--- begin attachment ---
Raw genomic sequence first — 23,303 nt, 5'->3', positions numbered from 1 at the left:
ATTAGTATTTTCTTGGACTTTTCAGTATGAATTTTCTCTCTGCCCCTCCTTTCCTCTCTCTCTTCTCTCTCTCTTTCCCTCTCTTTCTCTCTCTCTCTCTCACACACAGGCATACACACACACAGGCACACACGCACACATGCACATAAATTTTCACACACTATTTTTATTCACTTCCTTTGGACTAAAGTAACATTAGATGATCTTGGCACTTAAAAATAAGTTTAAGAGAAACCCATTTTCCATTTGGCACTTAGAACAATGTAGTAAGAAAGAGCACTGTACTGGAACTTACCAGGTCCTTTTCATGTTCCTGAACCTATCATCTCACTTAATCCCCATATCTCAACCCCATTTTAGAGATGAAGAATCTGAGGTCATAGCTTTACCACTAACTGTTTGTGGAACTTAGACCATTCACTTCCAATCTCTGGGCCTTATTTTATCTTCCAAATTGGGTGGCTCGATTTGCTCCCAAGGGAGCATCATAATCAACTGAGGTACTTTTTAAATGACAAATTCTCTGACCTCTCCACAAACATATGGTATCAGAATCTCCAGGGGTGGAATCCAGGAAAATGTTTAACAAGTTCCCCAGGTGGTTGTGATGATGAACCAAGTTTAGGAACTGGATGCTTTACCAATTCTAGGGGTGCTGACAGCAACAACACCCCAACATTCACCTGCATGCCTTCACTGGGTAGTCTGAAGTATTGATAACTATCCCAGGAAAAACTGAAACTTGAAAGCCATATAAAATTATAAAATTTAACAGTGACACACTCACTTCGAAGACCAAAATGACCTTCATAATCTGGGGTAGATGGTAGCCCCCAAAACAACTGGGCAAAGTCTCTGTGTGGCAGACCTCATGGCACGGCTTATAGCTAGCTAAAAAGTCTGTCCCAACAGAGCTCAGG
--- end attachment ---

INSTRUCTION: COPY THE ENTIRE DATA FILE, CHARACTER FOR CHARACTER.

Raw genomic sequence first — 23,303 nt, 5'->3', positions numbered from 1 at the left:
ATTAGTATTTTCTTGGACTTTTCAGTATGAATTTTCTCTCTGCCCCTCCTTTCCTCTCTCTCTTCTCTCTCTCTTTCCCTCTCTTTCTCTCTCTCTCTCTCACACACAGGCATACACACACACAGGCACACACGCACACATGCACATAAATTTTCACACACTATTTTTATTCACTTCCTTTGGACTAAAGTAACATTAGATGATCTTGGCACTTAAAAATAAGTTTAAGAGAAACCCATTTTCCATTTGGCACTTAGAACAATGTAGTAAGAAAGAGCACTGTACTGGAACTTACCAGGTCCTTTTCATGTTCCTGAACCTATCATCTCACTTAATCCCCATATCTCAACCCCATTTTAGAGATGAAGAATCTGAGGTCATAGCTTTACCACTAACTGTTTGTGGAACTTAGACCATTCACTTCCAATCTCTGGGCCTTATTTTATCTTCCAAATTGGGTGGCTCGATTTGCTCCCAAGGGAGCATCATAATCAACTGAGGTACTTTTTAAATGACAAATTCTCTGACCTCTCCACAAACATATGGTATCAGAATCTCCAGGGGTGGAATCCAGGAAAATGTTTAACAAGTTCCCCAGGTGGTTGTGATGATGAACCAAGTTTAGGAACTGGATGCTTTACCAATTCTAGGGGTGCTGACAGCAACAACACCCCAACATTCACCTGCATGCCTTCACTGGGTAGTCTGAAGTATTGATAACTATCCCAGGAAAAACTGAAACTTGAAAGCCATATAAAATTATAAAATTTAACAGTGACACACTCACTTCGAAGACCAAAATGACCTTCATAATCTGGGGTAGATGGTAGCCCCCAAAACAACTGGGCAAAGTCTCTGTGTGGCAGACCTCATGGCACGGCTTATAGCTAGCTAAAAAGTCTGTCCCAACAGAGCTCAGG